How Do You Do It?

by: Danielle Lee

“How Do You Do It?” I have been asked this question no less than several hundred times since beginning my graduate studies three short years ago. It’s not because I’m doing anything particularly special, I mean, pursuing a Doctoral degree is special for many different reasons, but that’s not why I’m asked this question over and over again. I’m asked because people don’t understand why the mother of a teenager and a kindergartner would embark on such a journey with what most would say is an already full plate. As you may imagine with two children 11 years apart, each child has needs that cannot be shared between the two. Sure they both need love and guidance, but I’m talking about the practical things like play dates, rides to the movies, midnight releases of video games, and blowing bubbles in the backyard. I won’t bore you with the really horrible things like household chores and other marital duties.

 

The profiles of the people who ask me this question with wonder and confusion in their eyes are varied. They are either pursuing a graduate degree and do not have their own family or they have a family, have always dreamed of pursuing a degree, but just can’t see how or when it would be possible to do it. So when I’m asked this question my answer is always the same- “I don’t know. I just do it.” And that is the honest truth. What I realize, however, is that I’m never asked why I do it. How do I explain that at the core of my being, at the root of my exhaustion and why I tried not to complain about reading yet another 30-page journal article or somehow function in class on 3 hours of sleep after being up with my 5-year-old all night fighting a fever, is the overwhelming need to embrace and nurture who and what I am—A Scholar. How do I explain that motherhood and being a wife did not cancel out or suppress my need to learn, discuss, and write. Whether it was researching natural baby foods or engaging my pediatrician in conversations about new medicines, these small acts were driven by the need to be a part of a learning community. As tired as I have been over the last couple of years, the journey to my Doctorate has filled me with a purpose that does nothing but compliment my other roles. Best of all, is that the anxiety I experienced at feeling disconnected from learning has transitioned into a passion that continues to grow and burn as I work on the questions that have always been very personal and important to me. Learning as I am now fuels me. It’s why I continue to tire myself. It’s why I have made sacrifices with my time, there’s always a downside. It’s a small price to pay for work I will be able to leave my children to think and muse over, if they so choose. At the end of it all I would hope that in the same sentence they call me driven and nerdy they also say, happy. I hope this journey also fuels whatever they choose to pursue. Am I tired? Damn skippy. Am I thrilled? Hell yes. I have a lot more work to do and that thrills me. Perhaps I’ll share that work with you reader, but right now duty calls. It’s time to play some Halo 4.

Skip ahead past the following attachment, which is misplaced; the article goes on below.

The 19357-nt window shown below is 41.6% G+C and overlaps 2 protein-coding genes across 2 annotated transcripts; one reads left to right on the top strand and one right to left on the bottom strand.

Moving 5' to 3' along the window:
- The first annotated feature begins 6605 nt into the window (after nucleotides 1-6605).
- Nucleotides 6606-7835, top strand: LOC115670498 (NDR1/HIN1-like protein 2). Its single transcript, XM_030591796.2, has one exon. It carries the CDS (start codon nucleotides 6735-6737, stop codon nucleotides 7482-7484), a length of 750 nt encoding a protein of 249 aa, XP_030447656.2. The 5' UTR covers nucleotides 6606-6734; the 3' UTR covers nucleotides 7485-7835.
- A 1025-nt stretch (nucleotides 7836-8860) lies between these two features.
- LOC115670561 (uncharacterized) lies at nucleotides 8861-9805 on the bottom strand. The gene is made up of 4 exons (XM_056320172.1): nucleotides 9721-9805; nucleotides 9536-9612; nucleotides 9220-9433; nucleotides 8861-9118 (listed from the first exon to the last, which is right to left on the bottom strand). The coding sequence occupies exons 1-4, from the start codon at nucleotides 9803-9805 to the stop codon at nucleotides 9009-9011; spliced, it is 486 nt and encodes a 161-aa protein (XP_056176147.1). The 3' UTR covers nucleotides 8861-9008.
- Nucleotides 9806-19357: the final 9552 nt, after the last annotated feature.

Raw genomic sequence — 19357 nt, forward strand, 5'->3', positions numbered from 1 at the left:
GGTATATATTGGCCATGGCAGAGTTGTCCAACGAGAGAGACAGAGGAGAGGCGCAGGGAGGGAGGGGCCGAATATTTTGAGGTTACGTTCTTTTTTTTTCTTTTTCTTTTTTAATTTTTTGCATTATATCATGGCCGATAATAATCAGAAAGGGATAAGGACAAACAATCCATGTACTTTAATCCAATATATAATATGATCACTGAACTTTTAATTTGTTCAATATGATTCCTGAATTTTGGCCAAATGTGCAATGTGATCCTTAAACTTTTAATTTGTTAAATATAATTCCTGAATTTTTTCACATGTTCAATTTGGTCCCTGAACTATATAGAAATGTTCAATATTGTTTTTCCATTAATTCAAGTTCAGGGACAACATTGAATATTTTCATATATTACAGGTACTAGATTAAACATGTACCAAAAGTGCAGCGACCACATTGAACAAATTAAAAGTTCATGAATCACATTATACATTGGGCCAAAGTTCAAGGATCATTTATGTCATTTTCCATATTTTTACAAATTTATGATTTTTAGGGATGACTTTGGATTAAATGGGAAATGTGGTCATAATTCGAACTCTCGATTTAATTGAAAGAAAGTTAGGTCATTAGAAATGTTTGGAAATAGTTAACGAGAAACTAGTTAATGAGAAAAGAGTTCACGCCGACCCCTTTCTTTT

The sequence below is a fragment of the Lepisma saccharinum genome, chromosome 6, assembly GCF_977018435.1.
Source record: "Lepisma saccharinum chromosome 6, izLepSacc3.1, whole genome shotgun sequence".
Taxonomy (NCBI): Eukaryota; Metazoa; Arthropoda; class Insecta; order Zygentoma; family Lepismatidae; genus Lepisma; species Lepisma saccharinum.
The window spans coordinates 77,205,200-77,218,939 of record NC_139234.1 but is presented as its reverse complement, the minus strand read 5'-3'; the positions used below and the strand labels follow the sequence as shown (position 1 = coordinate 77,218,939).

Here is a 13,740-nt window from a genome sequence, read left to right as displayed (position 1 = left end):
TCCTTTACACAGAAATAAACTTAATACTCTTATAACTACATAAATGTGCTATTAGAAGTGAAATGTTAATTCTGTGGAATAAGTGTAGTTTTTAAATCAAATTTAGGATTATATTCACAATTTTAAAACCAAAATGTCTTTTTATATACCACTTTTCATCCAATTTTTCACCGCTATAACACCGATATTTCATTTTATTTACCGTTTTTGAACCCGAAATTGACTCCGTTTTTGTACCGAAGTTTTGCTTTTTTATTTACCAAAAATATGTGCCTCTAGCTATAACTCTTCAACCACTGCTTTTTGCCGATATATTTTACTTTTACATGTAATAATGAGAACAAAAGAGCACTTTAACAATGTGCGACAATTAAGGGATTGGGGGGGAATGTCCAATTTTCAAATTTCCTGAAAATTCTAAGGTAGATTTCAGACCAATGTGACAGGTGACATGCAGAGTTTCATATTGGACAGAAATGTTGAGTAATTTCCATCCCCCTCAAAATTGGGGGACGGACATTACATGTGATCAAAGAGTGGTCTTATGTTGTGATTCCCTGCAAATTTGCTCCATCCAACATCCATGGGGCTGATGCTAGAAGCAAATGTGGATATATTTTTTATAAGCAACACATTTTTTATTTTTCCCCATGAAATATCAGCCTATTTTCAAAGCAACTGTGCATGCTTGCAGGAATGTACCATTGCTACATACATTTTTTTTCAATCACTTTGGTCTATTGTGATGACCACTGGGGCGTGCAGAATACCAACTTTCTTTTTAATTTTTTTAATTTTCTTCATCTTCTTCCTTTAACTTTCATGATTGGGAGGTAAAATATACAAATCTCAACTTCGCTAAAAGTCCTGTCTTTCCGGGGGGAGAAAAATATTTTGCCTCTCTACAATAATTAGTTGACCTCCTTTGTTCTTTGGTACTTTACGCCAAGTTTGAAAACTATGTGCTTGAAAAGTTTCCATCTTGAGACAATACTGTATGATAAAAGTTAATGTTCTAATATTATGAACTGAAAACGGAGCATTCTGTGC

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MeBIO: Danielle Lee is an adjunct English professor at SUNY College at Old Westbury.  She is currently writing her dissertation on the historical recovery and reconstruction of the 16th century Akan people of the African West Coast. Her goal is to dispel the often-misconstrued identity of the passive African of the Early Modern period during the development of the Atlantic Trade system. On top of two kids and a husband, she combats two cats and a rabbit that love to walk/hop across her keyboard as she’s writing.

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